Now when you’re editing, we all know that things can go wrong, very, very, wrong. Maybe in your first draft, there was an entire, huge plot hole.  Maybe you’ve mixed up characters names.

Or maybe you’ve completely forgotten a character altogether.  For me, my worst editing horror was going back through my first draft and realising that some of my characters just had absolutely no purpose, they were well fleshed out, full human beings with flaws and hobbies and a goal, but they just weren’t adding anything to the storyline.

That meant to me, this character had to go. It was such a heartbreaking decision after weeks of meeting them and getting to know them and then months and months of writing hoping they’d help the situation in some form, but no, my baby had to go.

It’s a hard decision to make, we all know it, but sometimes, they just don’t add a single thing. What I do to make this a less heartbreaking experience is to keep their character profile and hope they’ll come in handy in another story.  That way they’re not disappearing forever, just waiting for the right chance to show themselves.

Now for a story about success!

Editing can’t always be bad, right?  Right!  Now clearly editing isn’t my favourite thing in the world… but it can have its upsides!  I was recently reading through one of my old manuscripts and realised, hey there’s a giant plot hole here!

Now mind you, I had left this project on the backbench for quite a while because, for some reason, the strings just weren’t tying together properly, and I couldn’t quite figure out why, but by finding this plot hole that I had not noticed when writing my first draft, I was able to fill it in, lead it to the next scene and voila!

The string came together perfectly!  Everything was making sense again! So my main point here is to never give up on your novel because it isn’t making sense, go back through, see what you’ve missed and what you can add to make this spectacular success happen for you too!

Thanks to everyone who has read and a special thank you to Ari, for giving me this opportunity to share some of my wisdom with you guys, I hope at least some of this helped.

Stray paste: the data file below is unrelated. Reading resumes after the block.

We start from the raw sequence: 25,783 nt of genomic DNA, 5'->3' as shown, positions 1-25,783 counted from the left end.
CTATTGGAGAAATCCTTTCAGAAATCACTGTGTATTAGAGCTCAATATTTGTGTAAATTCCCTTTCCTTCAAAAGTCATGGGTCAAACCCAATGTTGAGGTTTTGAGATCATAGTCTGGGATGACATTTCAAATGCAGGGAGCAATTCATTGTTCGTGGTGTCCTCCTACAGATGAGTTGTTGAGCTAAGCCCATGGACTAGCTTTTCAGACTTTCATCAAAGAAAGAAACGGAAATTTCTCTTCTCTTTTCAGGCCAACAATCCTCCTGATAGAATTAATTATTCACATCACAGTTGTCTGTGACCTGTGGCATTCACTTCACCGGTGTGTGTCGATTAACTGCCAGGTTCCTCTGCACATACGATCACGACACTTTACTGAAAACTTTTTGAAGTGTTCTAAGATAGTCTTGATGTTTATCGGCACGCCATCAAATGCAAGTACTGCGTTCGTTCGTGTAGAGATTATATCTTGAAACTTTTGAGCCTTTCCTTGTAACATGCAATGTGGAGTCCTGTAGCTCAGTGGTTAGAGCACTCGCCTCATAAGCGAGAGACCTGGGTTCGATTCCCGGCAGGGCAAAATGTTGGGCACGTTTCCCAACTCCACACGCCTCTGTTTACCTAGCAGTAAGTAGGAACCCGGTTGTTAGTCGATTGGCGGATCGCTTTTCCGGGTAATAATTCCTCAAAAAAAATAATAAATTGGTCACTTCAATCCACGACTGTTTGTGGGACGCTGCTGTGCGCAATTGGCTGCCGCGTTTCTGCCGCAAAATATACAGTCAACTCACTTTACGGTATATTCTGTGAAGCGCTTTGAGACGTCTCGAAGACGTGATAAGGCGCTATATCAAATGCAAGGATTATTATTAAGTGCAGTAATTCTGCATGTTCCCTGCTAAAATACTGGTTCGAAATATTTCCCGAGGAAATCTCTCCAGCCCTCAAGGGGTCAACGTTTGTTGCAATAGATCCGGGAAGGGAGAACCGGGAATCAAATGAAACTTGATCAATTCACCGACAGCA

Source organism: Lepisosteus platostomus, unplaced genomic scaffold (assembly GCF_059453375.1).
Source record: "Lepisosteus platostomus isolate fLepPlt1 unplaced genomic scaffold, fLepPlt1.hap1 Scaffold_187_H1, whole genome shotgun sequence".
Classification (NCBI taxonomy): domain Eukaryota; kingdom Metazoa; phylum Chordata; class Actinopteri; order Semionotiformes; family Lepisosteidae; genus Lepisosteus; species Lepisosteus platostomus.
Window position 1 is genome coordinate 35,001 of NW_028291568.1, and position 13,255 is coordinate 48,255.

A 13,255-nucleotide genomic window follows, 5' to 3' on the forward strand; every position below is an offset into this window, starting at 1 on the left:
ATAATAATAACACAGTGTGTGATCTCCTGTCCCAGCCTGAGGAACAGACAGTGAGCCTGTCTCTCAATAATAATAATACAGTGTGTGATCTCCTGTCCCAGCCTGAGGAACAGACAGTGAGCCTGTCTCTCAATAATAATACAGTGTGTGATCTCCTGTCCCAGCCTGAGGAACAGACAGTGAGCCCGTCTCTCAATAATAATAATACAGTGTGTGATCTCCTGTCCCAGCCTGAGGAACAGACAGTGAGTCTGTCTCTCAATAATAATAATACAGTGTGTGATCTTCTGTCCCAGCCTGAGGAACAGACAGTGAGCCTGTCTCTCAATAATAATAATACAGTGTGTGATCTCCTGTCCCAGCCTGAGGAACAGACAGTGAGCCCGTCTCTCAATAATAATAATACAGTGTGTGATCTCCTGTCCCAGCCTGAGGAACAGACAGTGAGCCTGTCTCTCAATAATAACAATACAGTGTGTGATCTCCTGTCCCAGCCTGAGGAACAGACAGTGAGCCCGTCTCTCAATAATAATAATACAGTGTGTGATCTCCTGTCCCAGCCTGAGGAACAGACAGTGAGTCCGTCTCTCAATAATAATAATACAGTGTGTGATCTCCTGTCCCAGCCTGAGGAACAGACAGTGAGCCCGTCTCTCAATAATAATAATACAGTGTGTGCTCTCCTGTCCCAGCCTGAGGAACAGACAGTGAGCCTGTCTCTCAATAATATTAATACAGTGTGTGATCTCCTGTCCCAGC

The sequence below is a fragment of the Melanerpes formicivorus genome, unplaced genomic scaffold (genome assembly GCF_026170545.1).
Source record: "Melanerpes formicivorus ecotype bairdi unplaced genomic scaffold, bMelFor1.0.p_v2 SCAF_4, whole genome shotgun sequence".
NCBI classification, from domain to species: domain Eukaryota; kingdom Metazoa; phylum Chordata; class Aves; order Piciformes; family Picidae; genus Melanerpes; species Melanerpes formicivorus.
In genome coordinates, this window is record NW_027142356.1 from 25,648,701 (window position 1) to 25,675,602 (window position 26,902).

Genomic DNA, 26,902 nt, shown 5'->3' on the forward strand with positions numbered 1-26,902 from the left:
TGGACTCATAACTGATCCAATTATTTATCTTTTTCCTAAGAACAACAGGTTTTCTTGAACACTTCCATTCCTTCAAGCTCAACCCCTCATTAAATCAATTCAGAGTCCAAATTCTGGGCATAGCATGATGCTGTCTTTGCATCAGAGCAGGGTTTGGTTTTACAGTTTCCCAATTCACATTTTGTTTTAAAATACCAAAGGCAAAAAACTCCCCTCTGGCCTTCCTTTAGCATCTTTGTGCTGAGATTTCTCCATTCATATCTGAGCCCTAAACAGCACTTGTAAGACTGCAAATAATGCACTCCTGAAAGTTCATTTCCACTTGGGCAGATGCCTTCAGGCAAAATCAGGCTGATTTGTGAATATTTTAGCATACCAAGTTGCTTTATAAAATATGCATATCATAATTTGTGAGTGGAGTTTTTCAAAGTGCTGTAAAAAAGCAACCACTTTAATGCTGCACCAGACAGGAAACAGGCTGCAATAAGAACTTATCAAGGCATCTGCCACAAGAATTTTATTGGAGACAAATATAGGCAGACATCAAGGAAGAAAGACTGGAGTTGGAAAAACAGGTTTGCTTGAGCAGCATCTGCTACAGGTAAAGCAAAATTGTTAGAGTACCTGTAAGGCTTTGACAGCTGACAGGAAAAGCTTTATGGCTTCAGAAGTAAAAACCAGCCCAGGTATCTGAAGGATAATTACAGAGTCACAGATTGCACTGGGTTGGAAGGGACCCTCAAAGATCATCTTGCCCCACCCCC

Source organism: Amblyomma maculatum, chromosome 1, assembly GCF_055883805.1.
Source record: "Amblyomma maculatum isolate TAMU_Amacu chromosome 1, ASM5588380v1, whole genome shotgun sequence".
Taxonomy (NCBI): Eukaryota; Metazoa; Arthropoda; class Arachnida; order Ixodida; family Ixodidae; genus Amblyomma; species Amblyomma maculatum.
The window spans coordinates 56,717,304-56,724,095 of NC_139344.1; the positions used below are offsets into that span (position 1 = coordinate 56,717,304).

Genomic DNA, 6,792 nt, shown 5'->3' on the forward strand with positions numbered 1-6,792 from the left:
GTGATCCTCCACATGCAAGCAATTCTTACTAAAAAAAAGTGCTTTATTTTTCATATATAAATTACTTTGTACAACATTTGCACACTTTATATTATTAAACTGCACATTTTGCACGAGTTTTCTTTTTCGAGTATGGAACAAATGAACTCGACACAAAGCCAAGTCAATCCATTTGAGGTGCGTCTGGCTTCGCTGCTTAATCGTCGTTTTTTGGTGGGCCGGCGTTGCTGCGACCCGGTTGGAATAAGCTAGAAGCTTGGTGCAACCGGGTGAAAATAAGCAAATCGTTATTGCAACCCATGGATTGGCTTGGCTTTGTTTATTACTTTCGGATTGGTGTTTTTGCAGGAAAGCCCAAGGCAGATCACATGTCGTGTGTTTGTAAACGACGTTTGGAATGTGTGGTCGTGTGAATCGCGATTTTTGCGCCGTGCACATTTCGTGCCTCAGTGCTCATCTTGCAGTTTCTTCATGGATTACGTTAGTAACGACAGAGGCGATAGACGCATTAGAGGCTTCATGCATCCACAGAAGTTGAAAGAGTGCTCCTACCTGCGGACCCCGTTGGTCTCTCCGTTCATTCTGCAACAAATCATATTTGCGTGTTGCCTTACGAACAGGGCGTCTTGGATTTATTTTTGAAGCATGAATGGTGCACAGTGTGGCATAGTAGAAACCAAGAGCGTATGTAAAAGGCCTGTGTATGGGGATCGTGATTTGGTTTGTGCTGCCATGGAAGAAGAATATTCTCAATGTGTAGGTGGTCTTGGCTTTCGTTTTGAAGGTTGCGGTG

K E Domeny-writerAbout my debut novel, The Immortals, YA Urban Fantasy:

Lyria Rocha, daughter of the Chancellor and heir to an immortal society.

Rather than obeying her father and refining herself, she finds herself leading an army in the largest battle her town has ever seen, a war to end all conflict in the region.

In the chaos and the terror, who will fall and who rises against all odds?  Will a forbidden love flourish or be trampled in the midst of war?

What lays down in the cells that has an effect on Lyria that she just can’t explain?  With her Elite soldiers by her side, will she pay an unimaginable cost and break free of her father’s strict regime or will she be forever trapped under his control?

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Big thanks to K E Domeny for her article, I hope you all enjoyed it!  Do make sure to check out all her links.  Let’s make some connections!
I’ll be back on Friday with a new blog post, so see you then 😀
Happy writing


14 thoughts on “Editing: The Horrors and Spectacular Successes by K E Domeny

  1. Although I can see the potential benefits in doing a total re-type, I would never bother to write again if I had to do that. 😄 I’m too slow a typist. What also really helps is simply reading your work outloud, to yourself if you are all you have, but best to someone else. Another person will catch the things that make perfect sense to you but aren’t being clear to someone else. It helps all sorts of problems to show up like they’re in a spotlight.